|Title:||Object-Centred Democracies: Contradictions, Challenges, and Opportunities|
|Publication:||MW2008: Museums and the Web 2008|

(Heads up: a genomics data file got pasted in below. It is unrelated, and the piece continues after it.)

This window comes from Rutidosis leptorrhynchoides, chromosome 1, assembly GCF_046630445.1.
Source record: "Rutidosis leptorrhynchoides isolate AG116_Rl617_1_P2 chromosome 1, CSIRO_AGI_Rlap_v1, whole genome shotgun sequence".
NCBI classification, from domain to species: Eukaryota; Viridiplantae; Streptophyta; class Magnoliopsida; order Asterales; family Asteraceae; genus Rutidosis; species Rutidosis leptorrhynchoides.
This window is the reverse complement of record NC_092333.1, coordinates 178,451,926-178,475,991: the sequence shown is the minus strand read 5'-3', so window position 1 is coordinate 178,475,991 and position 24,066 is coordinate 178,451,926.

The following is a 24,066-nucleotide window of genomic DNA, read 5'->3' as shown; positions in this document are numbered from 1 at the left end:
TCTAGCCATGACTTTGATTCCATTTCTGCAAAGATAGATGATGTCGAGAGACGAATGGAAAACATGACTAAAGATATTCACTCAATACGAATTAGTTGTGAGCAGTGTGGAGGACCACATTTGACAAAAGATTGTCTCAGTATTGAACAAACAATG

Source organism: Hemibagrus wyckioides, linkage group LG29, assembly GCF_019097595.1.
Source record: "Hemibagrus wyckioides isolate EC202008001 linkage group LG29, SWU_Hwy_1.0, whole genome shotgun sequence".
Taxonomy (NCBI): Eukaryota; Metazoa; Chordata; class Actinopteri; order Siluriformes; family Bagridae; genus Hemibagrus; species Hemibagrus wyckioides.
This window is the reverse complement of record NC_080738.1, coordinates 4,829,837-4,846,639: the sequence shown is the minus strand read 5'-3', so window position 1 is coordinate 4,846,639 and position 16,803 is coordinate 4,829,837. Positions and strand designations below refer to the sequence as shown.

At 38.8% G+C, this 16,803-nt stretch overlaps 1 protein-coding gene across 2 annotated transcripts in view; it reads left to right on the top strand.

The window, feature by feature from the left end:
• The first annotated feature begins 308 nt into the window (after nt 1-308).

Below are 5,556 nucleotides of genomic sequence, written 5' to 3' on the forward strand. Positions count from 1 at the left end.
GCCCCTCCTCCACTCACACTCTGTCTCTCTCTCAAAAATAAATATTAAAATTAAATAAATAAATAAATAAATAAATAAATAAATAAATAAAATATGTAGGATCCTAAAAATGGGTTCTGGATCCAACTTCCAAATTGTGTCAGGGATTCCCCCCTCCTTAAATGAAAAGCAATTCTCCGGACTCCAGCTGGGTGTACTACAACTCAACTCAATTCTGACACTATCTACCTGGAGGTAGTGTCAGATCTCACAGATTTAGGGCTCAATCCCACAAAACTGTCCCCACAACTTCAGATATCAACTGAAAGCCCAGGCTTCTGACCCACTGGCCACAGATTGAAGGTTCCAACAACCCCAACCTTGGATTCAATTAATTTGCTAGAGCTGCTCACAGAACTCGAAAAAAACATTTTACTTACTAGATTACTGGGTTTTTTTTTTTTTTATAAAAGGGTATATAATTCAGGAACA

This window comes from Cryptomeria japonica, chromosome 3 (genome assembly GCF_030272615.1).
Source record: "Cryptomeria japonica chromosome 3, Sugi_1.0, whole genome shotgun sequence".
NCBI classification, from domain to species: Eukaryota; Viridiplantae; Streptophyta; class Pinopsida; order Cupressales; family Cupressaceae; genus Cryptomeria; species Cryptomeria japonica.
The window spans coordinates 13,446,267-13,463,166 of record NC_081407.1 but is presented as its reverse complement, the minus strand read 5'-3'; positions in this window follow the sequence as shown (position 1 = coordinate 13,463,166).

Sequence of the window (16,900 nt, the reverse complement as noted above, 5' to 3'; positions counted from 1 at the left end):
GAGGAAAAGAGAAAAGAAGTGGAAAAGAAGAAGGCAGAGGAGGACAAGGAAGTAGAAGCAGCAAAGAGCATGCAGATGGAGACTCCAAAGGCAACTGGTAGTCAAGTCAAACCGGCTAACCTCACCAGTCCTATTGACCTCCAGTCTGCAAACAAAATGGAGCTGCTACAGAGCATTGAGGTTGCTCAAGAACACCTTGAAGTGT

Museum collections are increasingly linked to global networks and flows of information. Google-enabled initiatives and the placement of collections information and images in social spaces (YouTube, FlickR, MySpace) allow them to be linked to wider social, cultural contexts, used in unexpected ways in debates, and for political agendas within public culture . Interactions with collections, some planned, others serendipitous, are now happening through these multiple and extended connections of people, ideas and objects, across long distances and national boundaries. Collections space and the meanings, values and significances attributed to them can no longer be considered fixed, given or separate. It is now dynamic, less predictable and networked (Cameron and Mengler 2007). This paper discusses conceptual work undertaken for the Australian Research Council research project Reconceptualising Heritage Collections with the Centre for Cultural Research, University of Western Sydney and the Powerhouse Museum. It offers some possible solutions on how museums and collections might operate as complex systems according to Latour's (2005) idea of object-orientated democracies. Here I draw on the results of qualitative research, conversations and workshops with curators, and globally networked communities presenting models for transdisciplinary and socially embedded practices in collections documentation.